The Senator is the mother of Blaine and Tricia (who was supposed to graduate in 2011, but who died in senior detention that year). Once Governor, she is now a powerful US Senator.
“Mother knows all.”
—Senator Wilhelmina Wilkes
How old is she? Old enough to be a Senator.
Since making her uncredited debut as a dancer in Beatlemania (1981), Gina Gershon has established herself as a character actress and one of the leading icons of American camp. For it was fourteen years after her movie debut that Gina made movie history as the predatory bisexual who was the leading light of a Las Vegas leg-line in director Paul Verhoeven's kitsch classic Showgirls (1995). Exploding out of a plaster-of-Paris volcano clad in nothing but body makeup and a G-string, Gina Gershon obtained cinema immortality. After Showgirls (1995), she solidified her fearless reputation, playing a lesbian sexpot in the Wachovski Bros' neo-noir Bound (1996).
Gina Gershon was born in the Los Angeles suburb of Woodland Hills, the last in a brood of three kids. Her mother, Mickey (Koppel), worked as an interior decorator, and her father, Stanley Gershon, was a salesman and worked in the import/export business. Her paternal grandparents were from Russian Jewish families, and her maternal grandparents were born in Holland and Belgium, both of them to Jewish families from Poland. Gina was raised in the San Fernando Valley, and got the acting bug early, appearing at the age of seven in a school production of Bye Bye Birdie (1963). Because of her acting ambitions, her parents moved to Beverly Hills so Gina could attend Beverly Hills High, where she indulged her acting jones by appearing in a student production of The Music Man (1962). Her first love, she says, is singing.
After graduating from high school in 1980, she attended Emerson College in Boston, but took a part in the musical "Runaways". She transferred to New York University, where she studied philosophy and psychology, but she graduated from the Tisch School of the Arts, taking a bachelor of fine arts degree in drama in 1983. In New York City, while perfecting her craft, she co-founded the theater company Naked Angels with Helen Slater.
Her big-screen breakthrough came with a part in the 1986 "Brat Pack" teenage hit Pretty in Pink (1986). She also had parts in the Tom Cruise vehicle Cocktail (1988) and Arnold Schwarzenegger's Red Heat (1988). Of this period, she says, "One of my first gigs, a movie called Cocktail (1988), I found myself at 8 in the morning, in bed, practically naked, having to make out with Tom Cruise; hmmmm... movie business - so far, so good".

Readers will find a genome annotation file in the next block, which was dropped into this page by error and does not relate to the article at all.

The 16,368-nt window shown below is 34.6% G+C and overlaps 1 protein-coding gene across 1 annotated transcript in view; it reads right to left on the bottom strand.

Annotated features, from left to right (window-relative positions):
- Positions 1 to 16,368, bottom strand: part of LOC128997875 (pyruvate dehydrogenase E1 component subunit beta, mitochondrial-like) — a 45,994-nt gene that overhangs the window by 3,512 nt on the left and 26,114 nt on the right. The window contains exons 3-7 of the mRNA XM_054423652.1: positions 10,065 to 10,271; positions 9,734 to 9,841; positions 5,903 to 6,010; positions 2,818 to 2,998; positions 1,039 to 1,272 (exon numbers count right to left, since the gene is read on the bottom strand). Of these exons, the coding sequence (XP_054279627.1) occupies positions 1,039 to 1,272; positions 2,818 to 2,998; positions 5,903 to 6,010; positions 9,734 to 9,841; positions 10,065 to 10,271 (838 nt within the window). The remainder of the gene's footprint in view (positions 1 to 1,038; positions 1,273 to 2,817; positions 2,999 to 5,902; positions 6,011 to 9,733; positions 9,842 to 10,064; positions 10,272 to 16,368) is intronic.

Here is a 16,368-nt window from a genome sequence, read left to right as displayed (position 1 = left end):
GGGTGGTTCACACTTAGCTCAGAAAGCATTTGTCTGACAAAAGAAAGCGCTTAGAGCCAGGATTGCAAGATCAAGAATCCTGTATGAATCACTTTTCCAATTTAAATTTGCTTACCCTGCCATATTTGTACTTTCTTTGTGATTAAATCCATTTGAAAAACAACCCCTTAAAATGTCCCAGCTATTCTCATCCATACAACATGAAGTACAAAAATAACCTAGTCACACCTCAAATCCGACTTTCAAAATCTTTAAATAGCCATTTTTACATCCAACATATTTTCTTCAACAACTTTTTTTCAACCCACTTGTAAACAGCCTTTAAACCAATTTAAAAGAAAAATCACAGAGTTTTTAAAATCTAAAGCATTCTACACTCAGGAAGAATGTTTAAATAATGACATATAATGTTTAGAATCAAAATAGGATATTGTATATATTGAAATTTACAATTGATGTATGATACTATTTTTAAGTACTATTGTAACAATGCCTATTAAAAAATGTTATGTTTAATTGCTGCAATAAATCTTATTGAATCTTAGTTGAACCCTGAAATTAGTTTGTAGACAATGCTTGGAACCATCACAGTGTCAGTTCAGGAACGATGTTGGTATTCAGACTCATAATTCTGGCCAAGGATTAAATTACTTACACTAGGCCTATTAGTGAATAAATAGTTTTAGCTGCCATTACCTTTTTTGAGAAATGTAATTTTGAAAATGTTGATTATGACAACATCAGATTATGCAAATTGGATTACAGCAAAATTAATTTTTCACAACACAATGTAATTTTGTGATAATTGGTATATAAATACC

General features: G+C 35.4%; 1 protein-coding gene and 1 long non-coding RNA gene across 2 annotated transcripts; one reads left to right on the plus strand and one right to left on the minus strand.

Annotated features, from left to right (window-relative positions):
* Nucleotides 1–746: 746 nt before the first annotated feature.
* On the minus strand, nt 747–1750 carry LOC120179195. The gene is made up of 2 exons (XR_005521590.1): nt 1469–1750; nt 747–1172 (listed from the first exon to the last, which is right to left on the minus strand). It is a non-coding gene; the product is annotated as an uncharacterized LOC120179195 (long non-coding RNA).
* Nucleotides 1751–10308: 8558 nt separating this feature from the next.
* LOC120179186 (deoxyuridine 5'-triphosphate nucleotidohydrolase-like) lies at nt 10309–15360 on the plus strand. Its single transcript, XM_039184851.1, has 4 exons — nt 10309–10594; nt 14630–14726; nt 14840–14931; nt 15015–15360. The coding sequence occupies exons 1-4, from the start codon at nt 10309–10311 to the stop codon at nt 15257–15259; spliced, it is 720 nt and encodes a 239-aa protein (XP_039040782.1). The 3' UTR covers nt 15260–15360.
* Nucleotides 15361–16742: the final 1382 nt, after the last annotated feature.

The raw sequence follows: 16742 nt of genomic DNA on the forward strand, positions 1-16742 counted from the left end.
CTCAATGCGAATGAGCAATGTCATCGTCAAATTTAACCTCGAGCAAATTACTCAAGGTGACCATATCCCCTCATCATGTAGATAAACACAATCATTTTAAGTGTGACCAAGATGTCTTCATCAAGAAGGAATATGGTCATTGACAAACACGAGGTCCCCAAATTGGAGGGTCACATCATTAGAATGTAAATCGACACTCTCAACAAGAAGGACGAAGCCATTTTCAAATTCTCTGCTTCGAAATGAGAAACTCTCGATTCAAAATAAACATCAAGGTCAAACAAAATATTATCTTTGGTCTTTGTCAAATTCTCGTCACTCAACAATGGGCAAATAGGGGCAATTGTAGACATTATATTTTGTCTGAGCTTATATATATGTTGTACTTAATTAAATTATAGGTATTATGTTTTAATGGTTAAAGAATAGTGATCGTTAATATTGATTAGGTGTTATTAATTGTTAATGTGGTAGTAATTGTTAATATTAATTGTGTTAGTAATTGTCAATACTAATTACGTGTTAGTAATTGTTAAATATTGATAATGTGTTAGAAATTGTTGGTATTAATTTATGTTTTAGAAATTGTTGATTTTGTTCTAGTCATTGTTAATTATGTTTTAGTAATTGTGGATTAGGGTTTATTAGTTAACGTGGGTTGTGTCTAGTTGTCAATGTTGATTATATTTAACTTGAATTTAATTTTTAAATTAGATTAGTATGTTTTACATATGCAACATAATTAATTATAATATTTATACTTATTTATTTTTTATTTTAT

Citing Frank Sinatra's song "My Way" as an inspiration, she says that following Cocktail(1988), "I was fortunate enough to play many diversified roles in film, television and stage. Not always to the liking of my managers and agents, but I always did what I wanted...." She played Nancy Sinatra, Frank's first wife, in the TV miniseries Sinatra(1992).
Gershon is versatile, too, as at home on stage as she is in front of the camera. After appearing in off-Broadway and regional theater productions, she made her Broadway debut as a replacement in Sam Mendes' revival of Cabaret (1972) in January 2001. For six months, she played the key role of "Sally Bowles", returning that October to reprise the role for another month. In 2008, she once again appeared on Broadway in the revival of the farce "Boeing Boeing" on Broadway, which won the Tony award for Best Revival. More recently her acting in Killer Joe brought her critical acclaim being nominated for best supporting actress by numerous associations and winning the award from the Toronto Film Critics Association.
Gina Gershon also is a children's book writer. In 2008, Putmam Juvenile published her "Camp Creepy Time", a tale of a boy who discovers aliens at his summer camp, which she co-wrote with her brother, Dann Gershon. "Camp Creepy Time" recently was optioned by DreamWorks, which plans to turn it into a movie. In 2008, she also released "In Search Of Cleo", a CD featuring nine songs which she wrote or co-wrote.